Court ruling overturns Tatum Waterway’s historic designation

Ytech, which owns 23 buildings affected by the designation, alleged city officials did not provide property owners with due process and ignored the threat of sea level rise

Yamal Yidios and 7780-7810 Tatum Waterway (Ytech)
Yamal Yidios and 7780-7810 Tatum Waterway (Ytech)

An appeals panel this week overturned Miami Beach’s historic designation of Tatum Waterway, a neighborhood consisting of mostly Miami Modern buildings and besieged by tidal flooding.

The move is a victory for Ytech, which owns Ocean House, a 186-unit garden-style apartment complex on Tatum Waterway that is on the market for sale. Ytech had challenged the city’s two-year-old ordinance by petitioning Miami-Dade Circuit Court’s appellate division.

The petition claimed Miami Beach officials failed to properly give notice to affected property owners and ignored data showing the historic designation of Tatum Waterway could hinder efforts to protect buildings and parcels from sea-level rise. The Miami Beach City Commission had unanimously approved the Tatum Waterway ordinance on second reading on May 16, 2018. The appellate panel agreed with Ytech.

“Accordingly, the hearing at the City Commission adopting the ordinance failed to comply with due process as required by the city’s own code,” the Aug. 31 order by the two-judge appellate panel states.

In addition to the 23 buildings that make up Ocean House, the court ruling applies to nearly 80 other properties that line the waterway from 73rd Street to 87th Street in North Beach.

Jeff Bass, a private attorney representing the city on the Ytech case, declined to comment specifically on the ruling, but said Miami Beach officials are weighing their options. “Historic preservation is vitally important to the city – it defines us – it is the lifeblood of our urban fabric,” Bass said via email. “The city is at present studying a wide variety of responsive and protective actions to ensure the preservation of precious its historical resources.”

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Joni Armstrong Coffey, an Akerman shareholder representing Ytech, said the city did not formally mail notices to affected property owners about the public hearings when the Tatum Waterway ordinance was being considered. “The owners of the properties being considered for historic designation have to be notified from the onset,” Coffey said. “That didn’t happen here.”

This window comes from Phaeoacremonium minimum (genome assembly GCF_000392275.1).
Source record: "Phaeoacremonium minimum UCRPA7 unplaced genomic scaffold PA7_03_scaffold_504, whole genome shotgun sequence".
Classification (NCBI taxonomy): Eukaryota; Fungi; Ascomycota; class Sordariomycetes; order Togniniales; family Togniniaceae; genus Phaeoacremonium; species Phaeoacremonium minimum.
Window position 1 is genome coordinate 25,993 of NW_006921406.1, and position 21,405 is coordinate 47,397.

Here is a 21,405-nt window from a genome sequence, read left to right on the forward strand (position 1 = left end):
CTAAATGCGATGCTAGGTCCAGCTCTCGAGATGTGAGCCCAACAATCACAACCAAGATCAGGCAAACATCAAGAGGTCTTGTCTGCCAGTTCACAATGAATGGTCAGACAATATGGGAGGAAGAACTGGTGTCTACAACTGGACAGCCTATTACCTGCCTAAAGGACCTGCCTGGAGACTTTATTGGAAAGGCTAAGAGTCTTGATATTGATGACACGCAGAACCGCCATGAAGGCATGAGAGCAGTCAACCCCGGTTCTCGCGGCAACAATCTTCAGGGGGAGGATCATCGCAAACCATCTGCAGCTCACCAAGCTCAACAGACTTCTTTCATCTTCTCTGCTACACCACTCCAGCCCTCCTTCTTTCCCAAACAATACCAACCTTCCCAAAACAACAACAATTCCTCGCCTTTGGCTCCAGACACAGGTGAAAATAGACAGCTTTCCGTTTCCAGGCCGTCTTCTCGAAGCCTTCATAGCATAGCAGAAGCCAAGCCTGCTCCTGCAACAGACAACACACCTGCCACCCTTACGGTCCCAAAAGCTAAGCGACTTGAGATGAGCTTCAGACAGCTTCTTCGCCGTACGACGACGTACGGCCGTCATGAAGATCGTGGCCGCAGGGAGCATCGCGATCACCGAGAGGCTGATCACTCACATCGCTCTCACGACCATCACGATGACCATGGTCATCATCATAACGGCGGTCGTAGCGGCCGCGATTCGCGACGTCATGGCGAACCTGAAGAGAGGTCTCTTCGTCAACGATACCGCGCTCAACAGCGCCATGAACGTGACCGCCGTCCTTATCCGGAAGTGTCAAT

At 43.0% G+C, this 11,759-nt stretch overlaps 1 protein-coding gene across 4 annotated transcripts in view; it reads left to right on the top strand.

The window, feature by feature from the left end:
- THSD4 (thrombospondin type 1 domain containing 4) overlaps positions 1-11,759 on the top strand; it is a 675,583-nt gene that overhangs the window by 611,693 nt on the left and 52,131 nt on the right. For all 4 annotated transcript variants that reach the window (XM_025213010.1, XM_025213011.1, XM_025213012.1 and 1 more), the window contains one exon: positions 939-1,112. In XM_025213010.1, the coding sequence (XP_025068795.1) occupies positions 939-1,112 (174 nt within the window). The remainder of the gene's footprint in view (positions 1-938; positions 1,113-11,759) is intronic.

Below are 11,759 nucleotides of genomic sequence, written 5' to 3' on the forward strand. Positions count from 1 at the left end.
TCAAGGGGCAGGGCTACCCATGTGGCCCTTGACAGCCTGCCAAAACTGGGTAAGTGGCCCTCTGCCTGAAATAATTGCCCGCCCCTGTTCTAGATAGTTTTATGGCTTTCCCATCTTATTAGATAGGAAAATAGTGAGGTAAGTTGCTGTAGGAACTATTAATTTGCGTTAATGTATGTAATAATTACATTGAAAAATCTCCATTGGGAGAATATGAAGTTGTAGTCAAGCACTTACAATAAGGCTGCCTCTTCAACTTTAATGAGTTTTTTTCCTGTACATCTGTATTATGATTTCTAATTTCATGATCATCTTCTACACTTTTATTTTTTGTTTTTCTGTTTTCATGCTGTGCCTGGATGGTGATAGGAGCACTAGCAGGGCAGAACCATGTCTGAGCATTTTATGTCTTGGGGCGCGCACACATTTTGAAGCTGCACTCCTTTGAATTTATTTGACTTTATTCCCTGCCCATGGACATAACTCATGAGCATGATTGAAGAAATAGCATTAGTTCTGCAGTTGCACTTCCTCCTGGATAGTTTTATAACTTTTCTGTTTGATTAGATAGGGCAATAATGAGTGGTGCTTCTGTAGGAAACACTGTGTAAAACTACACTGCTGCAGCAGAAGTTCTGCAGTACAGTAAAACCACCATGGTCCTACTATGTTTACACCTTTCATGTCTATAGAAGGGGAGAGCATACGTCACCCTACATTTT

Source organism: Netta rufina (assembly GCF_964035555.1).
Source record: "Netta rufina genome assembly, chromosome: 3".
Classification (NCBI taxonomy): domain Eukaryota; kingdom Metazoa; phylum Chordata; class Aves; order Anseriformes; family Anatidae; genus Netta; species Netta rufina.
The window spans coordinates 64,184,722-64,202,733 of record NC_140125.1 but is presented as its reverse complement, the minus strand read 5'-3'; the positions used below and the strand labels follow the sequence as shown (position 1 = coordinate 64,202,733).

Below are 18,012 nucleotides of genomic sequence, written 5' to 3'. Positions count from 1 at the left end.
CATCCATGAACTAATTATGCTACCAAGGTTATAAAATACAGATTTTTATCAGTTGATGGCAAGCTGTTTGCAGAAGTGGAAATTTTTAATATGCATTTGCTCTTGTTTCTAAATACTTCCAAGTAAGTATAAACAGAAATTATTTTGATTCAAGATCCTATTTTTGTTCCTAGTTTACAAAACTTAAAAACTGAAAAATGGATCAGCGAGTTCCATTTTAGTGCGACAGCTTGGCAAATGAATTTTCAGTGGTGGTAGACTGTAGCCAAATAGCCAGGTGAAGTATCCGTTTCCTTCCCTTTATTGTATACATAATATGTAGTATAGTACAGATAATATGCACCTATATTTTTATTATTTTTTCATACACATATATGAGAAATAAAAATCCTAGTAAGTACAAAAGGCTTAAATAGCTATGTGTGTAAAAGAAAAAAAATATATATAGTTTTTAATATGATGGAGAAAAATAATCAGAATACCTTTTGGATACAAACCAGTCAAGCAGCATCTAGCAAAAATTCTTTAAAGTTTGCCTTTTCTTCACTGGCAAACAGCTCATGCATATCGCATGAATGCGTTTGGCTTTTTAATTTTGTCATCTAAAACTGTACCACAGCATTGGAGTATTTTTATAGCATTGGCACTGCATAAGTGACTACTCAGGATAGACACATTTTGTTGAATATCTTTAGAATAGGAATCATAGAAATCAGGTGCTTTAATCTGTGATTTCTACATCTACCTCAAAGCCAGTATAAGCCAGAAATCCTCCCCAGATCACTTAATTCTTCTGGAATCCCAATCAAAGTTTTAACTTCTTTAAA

During the city commission’s two public hearings, Ytech’s legal team and executives claimed Tatum Waterway properties were prone to flooding and that a historic designation of the neighborhood would make it harder for property owners to adapt their buildings to sea-level rise. Tatum Waterway is designated as one of the city’s lowest lying neighborhoods. It is also listed on the National Register District of Historic Places, a federal designation that doesn’t provide any protections.

Daniel Ciraldo, executive director of the Miami Design Preservation League, said the appellate panel’s decision was disappointing and unfortunate. “But it sounds like something that can be easily remedied,” he said. “I look forward to the city restarting the process” to redo the historic designation of Tatum Waterway.

Yamal Yidios, CEO of Ytech, said his company filed the petition because he believes historic designations have “increasingly become a back door method to prevent new development.” He said such measures can have devastating economic, social and environmental impacts. “Preservation as an anti-development weapon suffocates necessary growth and dilutes the status of true landmarks,” Yidios said.

Last month, Ytech listed Ocean House for $50 million, nearly double the price the company paid for the assemblage in 2015. According to a press release, Ytech spent nearly $13 million renovating the buildings, which were built between 1948 and 1961. The complex has more than 750 feet of water frontage and the property could be redeveloped or converted to condos, according to the release.

Ciraldo disputed Yidios’ claims that historic designation is hindering development in Miami Beach, noting the city has approved measures that will allow new hotel developments on Lincoln Road and Washington Avenue in the Art Deco Historic District.

“I do think historic preservation has done very good things for property owners, residents and visitors,” Ciraldo said. “You are seeing a lot of new development within our historic districts.”